March 3, 2015
Close March 3
2 week change
US $ Index
US 10 Year Notesx
No markets showed much net change over the past 2 weeks. Perhaps they will rise from their winter hibernation as spring finally comes closer. Let’s hope so anyway. This winter has gone on quite long enough.
Trends in grain markets remain decidedly sideways. The lows hit the first of October should be the first line of defence, and I fully expect they won’t be breached. The critical levels then are $9.00 on nearby soybeans and 3.20 on nearby corn. Should the spring become backward, prices would need to close over 10.40 and 4.40 respectively before trends turned up and funds got excited.
A key factor supporting futures prices is the fact input prices remain very high. This is true for the US, but even more so in Ontario, due to the Canadian dollar affect. Not that Chicago cares what farmers’ cost of production is, but marginal land in the US is already expected to be idled with the lower grain prices.
In fact, USDA expects 3.3 less total acres in corn and soybeans than last year. Admittedly, that will be on the marginal land, so overall yield potential should actually increase somewhat. The fight for acres shouldn’t be too intense this year, unless planting gets delayed well into May. The US acreage report is due on March 31.
New crop forward contract prices, fob farm, are $4.60 for corn and $11.60 for soybeans. While that’s still a long way below the recent highs, it could still be a good place to do an incremental sale, in my opinion. With decent yields, a slight profit could be locked in. Good risk management could be more about preventing losses than trying to hit the home run for the 2015 crop.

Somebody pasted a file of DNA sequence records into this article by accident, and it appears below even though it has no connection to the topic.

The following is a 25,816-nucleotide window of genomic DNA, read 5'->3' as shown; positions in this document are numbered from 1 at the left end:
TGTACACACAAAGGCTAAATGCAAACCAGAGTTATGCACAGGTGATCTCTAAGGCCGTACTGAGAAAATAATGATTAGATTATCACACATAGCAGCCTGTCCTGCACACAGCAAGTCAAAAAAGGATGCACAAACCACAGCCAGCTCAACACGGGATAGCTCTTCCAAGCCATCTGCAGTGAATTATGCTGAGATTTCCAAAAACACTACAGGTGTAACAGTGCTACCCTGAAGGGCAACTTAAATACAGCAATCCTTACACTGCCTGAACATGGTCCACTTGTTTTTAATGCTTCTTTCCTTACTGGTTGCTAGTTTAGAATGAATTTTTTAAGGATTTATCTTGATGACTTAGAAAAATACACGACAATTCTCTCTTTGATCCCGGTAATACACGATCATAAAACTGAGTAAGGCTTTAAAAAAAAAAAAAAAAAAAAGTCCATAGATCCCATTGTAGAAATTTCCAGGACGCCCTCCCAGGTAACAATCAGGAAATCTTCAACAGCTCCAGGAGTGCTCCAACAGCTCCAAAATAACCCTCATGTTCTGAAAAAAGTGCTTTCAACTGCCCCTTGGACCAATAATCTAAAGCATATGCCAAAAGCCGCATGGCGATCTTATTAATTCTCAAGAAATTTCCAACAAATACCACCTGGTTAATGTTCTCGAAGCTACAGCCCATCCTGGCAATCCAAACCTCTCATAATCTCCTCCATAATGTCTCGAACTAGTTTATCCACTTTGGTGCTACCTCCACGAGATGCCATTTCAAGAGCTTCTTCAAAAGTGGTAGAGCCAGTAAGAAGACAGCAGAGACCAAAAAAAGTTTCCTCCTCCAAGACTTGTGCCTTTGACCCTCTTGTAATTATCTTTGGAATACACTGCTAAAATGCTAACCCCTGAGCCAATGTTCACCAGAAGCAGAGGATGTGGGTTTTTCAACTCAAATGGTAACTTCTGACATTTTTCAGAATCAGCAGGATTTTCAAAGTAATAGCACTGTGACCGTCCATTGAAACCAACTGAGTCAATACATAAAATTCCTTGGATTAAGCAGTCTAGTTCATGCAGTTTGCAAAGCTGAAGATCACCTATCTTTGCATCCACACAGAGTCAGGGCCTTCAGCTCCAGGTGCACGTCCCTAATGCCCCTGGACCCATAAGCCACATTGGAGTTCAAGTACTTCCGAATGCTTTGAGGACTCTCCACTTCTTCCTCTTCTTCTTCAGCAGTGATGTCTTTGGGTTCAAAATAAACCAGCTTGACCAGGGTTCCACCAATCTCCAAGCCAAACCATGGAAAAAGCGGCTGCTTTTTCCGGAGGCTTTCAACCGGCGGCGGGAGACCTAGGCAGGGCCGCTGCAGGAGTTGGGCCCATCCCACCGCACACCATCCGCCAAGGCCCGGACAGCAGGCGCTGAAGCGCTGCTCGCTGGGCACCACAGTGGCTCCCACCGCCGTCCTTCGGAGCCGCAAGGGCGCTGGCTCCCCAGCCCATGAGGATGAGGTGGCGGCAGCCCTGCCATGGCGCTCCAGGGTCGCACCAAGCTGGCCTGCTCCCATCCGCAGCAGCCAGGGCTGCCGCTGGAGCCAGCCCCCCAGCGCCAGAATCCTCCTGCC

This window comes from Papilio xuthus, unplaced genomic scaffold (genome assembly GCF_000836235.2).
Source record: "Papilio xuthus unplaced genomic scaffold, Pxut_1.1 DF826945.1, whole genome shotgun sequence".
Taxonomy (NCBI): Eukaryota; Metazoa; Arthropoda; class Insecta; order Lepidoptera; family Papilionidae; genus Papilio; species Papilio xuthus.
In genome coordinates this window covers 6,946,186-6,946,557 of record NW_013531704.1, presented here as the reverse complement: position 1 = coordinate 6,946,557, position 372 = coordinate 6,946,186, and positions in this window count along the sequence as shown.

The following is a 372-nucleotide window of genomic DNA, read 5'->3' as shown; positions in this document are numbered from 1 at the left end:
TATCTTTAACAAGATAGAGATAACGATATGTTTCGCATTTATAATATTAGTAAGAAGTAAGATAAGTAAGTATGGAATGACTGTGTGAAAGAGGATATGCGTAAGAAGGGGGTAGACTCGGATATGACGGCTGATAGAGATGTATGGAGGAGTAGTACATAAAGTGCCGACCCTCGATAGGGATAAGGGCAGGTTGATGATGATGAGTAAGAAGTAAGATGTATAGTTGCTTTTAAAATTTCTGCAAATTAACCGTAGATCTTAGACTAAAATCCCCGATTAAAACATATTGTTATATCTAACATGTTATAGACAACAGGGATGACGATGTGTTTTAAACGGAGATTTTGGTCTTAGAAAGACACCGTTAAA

Soybeans did rally recently when Brazil truckers blocked roads to protest higher fuel taxes. The government responded with force and large fines, and promised to discuss the issue. Logistics seem to be a larger factor in grain markets and inputs, as just in time inventory is now entrenched in agriculture.
The Canadian dollar and crude continue to track each other, and are consolidating. A rally to the upside cannot be ruled out short term, but trends will likely remain lower. The increased US production from the shale drilling is still being pumped, and it is light crude, which refiners prefer. Russia, Canada, OPEC etc. will keep fighting with each other for the dwindling export market.
The US dollar’s relentless climb continues. Investors the world over are buying US stocks and bonds, and safety may be one of the key reasons. US 10 year bond yields aren’t much over two percent, but remain hugely popular. Interest rates remain near zero, and central banks the world over are reluctant to raise them for fear that might derail the still fragile economic recovery. ♦
- Frank Backx, HDC Grain Marketer